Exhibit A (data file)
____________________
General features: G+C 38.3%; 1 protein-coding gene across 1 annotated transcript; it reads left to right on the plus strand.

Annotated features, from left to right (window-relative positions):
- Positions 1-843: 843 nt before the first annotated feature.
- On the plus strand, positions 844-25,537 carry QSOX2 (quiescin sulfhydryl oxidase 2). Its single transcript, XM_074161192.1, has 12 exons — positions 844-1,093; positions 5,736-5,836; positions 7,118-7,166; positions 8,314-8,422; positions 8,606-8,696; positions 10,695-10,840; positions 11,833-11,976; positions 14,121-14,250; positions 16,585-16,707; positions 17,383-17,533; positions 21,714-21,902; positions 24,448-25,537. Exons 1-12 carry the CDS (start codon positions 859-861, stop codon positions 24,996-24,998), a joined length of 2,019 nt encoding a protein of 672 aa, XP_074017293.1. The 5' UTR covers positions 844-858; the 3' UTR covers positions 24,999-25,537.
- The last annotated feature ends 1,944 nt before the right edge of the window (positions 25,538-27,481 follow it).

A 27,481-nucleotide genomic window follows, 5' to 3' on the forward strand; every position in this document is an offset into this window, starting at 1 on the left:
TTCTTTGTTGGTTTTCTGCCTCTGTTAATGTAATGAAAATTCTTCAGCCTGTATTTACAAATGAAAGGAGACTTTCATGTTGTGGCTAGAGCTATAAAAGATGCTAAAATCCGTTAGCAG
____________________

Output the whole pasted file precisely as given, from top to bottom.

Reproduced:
General features: G+C 38.3%; 1 protein-coding gene across 1 annotated transcript; it reads left to right on the plus strand.

Annotated features, from left to right (window-relative positions):
- Positions 1-843: 843 nt before the first annotated feature.
- On the plus strand, positions 844-25,537 carry QSOX2 (quiescin sulfhydryl oxidase 2). Its single transcript, XM_074161192.1, has 12 exons — positions 844-1,093; positions 5,736-5,836; positions 7,118-7,166; positions 8,314-8,422; positions 8,606-8,696; positions 10,695-10,840; positions 11,833-11,976; positions 14,121-14,250; positions 16,585-16,707; positions 17,383-17,533; positions 21,714-21,902; positions 24,448-25,537. Exons 1-12 carry the CDS (start codon positions 859-861, stop codon positions 24,996-24,998), a joined length of 2,019 nt encoding a protein of 672 aa, XP_074017293.1. The 5' UTR covers positions 844-858; the 3' UTR covers positions 24,999-25,537.
- The last annotated feature ends 1,944 nt before the right edge of the window (positions 25,538-27,481 follow it).

A 27,481-nucleotide genomic window follows, 5' to 3' on the forward strand; every position in this document is an offset into this window, starting at 1 on the left:
TTCTTTGTTGGTTTTCTGCCTCTGTTAATGTAATGAAAATTCTTCAGCCTGTATTTACAAATGAAAGGAGACTTTCATGTTGTGGCTAGAGCTATAAAAGATGCTAAAATCCGTTAGCAG